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Community news - May 18

May 18th | Staff Report Print this article   Email this article  

Reutov awarded CIRCAC scholarship

Homer High School 2015 graduate Filip Reutov was awarded the CIRCAC Captain Barry Eldridge Memorial Scholarship in Maritime Studies, and has enrolled at the Marine Mechanics Institute in Orlando, Fla. He begins a 51-week program in September.

After spending two years working as a commercial long-liner and gillnetter with his father and two brothers, Reutov decided to pursue a long-term goal of studying marine mechanics. He ultimately wants to work in boat engine rooms and sees the benefit of knowing how to repair and maintain outboards and diesel engines. Reutov applied for school in Florida and got eight scholarships, including CIRCAC's.

Filip is the son of Lavrentii and Antanida Reutov, whose family made its way to Alaska from Russia via China, South America and Oregon.

Locals earn Rasmuson Awards

With help from the Rasmuson Foundation, Homer dancer and choreographer Breezy Berryman will expand her original dance, "Nature's Walk," and turn it into a film using Alaska's landscape as inspiration.

Homer writer Tom Kizzia will work on two memoirs and complete an essay about history, time and loss in McCarthy. Writer Erin Coughlin Hollowell — also of Homer — will explore issues of patriarchy, culture and family history in her third poetry collection, "Flung Stone, Dark Wing."

Homer writer Miranda Weiss earned a 2017 project award to begin work on a book about snow.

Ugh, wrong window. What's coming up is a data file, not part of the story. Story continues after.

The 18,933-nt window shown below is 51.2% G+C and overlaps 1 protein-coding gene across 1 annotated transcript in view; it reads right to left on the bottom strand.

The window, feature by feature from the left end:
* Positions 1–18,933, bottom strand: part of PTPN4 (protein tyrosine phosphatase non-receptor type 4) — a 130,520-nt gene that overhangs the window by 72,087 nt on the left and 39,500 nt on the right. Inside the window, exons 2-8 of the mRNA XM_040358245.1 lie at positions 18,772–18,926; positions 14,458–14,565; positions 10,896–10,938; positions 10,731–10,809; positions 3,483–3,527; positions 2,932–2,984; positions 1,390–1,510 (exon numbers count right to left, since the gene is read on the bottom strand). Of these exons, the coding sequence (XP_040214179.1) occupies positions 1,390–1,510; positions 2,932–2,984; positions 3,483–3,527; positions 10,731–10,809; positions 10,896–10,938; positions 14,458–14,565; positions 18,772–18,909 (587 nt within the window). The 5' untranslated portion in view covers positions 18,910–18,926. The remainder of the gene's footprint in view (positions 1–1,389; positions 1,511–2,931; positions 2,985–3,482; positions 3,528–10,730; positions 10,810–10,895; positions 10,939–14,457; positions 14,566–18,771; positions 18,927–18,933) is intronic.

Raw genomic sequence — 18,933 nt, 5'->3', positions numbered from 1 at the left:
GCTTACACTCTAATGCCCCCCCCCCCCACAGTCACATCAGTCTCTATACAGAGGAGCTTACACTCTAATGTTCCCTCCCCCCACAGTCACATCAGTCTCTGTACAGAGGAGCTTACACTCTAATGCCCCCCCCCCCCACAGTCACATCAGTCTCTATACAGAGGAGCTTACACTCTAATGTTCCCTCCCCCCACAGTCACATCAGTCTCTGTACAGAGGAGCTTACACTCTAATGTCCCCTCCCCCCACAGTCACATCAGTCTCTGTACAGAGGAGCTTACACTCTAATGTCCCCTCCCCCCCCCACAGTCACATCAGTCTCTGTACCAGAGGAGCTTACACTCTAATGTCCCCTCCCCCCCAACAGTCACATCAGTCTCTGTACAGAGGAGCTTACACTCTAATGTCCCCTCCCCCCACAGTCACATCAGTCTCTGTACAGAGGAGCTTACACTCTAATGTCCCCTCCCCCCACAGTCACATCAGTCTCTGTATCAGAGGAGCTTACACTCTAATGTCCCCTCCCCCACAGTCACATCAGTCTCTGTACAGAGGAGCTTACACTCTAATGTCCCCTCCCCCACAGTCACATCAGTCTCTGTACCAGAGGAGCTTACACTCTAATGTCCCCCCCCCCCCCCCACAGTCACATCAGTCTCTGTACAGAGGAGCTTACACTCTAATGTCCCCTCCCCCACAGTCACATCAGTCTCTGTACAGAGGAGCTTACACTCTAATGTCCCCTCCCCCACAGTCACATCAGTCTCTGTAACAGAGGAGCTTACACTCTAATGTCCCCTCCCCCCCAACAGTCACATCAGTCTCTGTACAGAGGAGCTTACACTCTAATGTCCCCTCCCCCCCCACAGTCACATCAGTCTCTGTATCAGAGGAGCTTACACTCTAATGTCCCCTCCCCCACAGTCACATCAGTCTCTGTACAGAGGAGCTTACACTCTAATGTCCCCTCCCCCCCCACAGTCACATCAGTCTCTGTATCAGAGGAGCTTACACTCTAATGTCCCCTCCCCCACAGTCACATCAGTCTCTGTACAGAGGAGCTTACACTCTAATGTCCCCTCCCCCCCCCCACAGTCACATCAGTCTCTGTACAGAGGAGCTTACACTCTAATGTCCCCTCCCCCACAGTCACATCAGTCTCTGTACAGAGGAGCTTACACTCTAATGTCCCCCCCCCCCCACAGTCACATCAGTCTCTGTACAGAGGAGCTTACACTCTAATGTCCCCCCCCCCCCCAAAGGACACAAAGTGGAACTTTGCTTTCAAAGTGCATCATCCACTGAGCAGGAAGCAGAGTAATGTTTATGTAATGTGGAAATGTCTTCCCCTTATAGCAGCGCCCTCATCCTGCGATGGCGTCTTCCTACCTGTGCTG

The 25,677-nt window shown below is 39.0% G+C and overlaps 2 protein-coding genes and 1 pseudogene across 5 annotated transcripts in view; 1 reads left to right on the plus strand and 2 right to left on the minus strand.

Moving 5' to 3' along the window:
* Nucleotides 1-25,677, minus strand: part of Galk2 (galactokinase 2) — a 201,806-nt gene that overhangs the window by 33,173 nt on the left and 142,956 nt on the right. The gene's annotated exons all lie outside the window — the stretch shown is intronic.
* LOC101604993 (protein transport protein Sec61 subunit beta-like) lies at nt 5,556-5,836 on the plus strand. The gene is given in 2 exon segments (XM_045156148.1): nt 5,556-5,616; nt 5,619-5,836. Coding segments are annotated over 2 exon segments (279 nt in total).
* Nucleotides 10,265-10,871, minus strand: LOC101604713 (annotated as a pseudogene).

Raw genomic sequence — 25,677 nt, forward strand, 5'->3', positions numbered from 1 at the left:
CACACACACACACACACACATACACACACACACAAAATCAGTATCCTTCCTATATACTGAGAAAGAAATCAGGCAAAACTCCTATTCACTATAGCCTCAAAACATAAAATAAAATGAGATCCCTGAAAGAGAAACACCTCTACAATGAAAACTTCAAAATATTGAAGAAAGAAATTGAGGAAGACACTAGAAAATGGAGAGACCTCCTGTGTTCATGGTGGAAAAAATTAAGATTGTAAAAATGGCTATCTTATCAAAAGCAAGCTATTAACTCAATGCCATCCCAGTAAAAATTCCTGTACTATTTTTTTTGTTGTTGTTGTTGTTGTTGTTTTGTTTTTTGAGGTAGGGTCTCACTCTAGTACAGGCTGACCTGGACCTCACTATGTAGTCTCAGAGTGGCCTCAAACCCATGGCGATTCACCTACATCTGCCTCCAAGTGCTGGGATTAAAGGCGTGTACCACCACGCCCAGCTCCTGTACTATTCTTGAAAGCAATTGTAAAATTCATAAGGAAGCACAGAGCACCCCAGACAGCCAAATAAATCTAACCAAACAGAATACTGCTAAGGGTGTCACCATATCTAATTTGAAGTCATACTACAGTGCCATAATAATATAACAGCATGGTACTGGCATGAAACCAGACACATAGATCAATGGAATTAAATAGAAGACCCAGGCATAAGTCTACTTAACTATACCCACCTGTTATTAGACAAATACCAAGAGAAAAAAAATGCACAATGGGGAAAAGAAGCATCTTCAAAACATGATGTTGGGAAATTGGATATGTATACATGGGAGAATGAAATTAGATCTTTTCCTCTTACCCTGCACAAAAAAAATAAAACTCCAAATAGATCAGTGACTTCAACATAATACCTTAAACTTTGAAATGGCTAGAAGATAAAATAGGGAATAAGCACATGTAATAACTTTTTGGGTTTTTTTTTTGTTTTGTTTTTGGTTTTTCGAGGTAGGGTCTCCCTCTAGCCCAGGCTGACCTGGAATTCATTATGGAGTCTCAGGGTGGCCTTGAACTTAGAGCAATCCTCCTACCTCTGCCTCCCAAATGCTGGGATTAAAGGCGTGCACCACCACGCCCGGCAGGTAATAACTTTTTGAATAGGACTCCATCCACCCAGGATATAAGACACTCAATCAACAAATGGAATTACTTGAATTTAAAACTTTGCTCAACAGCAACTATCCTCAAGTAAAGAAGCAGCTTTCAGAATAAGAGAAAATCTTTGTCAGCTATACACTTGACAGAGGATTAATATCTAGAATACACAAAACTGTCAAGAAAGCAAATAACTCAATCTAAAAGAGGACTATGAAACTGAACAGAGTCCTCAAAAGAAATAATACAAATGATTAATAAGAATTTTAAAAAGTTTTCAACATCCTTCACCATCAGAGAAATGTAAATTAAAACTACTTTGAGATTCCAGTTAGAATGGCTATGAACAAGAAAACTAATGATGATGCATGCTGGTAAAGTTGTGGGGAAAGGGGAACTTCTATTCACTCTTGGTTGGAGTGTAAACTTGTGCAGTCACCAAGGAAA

Help raise the big top

HCOA's yurt expansion project started May 6 with a goal of raising $50,000 in 30 days.

The fund drive culminates with Mary Epperson Day on June 1. From 1-6 p.m., join in creating and signing postcards encouraging legislators to keep arts funding alive. You can also enter a chance to win a jam-packed gift basket for your tax-deductible donation.

Because of the many generous donations from Homer community members, the fund is well on its way.

Organizers hope to raise the yurt by October.

Get your motor running

Antique Auto Mushers of Alaska bring the sixth-annual Antique and Classic Car Show on Sunday, May 21, from 10 a.m. to 3 p.m.

Cars will be displayed at the Wells Fargo parking lot in Homer, and local cars are welcome. For more information, call (907) 351-3115.

Birders to explore Eveline Par?

The next Kachemak Bay Birders' trip is Saturday, May 20 at Eveline Park. The park is about 17 miles out East End Road, and offers a number of trails. Expect to find songbirds, raptors and often grouse and cranes in the area?

Meet in the parking lot at Islands and Ocean Visitor Center at 8:30 a.m., or at the Homestead Restaurant (across from the Fritz Creek Post Office/Store) at 8:45 a.m. to car pool?

Bring binoculars, field guide and a scope if you have one. Mosquitoes are always a possibility, and there's sure to be plenty of mud. All trips are co-sponsored by the Kachemak Bay Birders and the Alaska Maritime National Wildlife Refuge.

There is no charge for the trip, and everyone is welcome. Leader: Michael Craig, 235-0631.

'You spin me right round baby'

Would you or your kids like to spend more time exploring outdoor spaces in and around Homer? If so, then Hooping and Poi Spinning is for you! This summer-long adventure will take place in an open-air classroom and give you the opportunity to hoop and spin with others in some of the most beautiful locations on the Kenai Peninsula.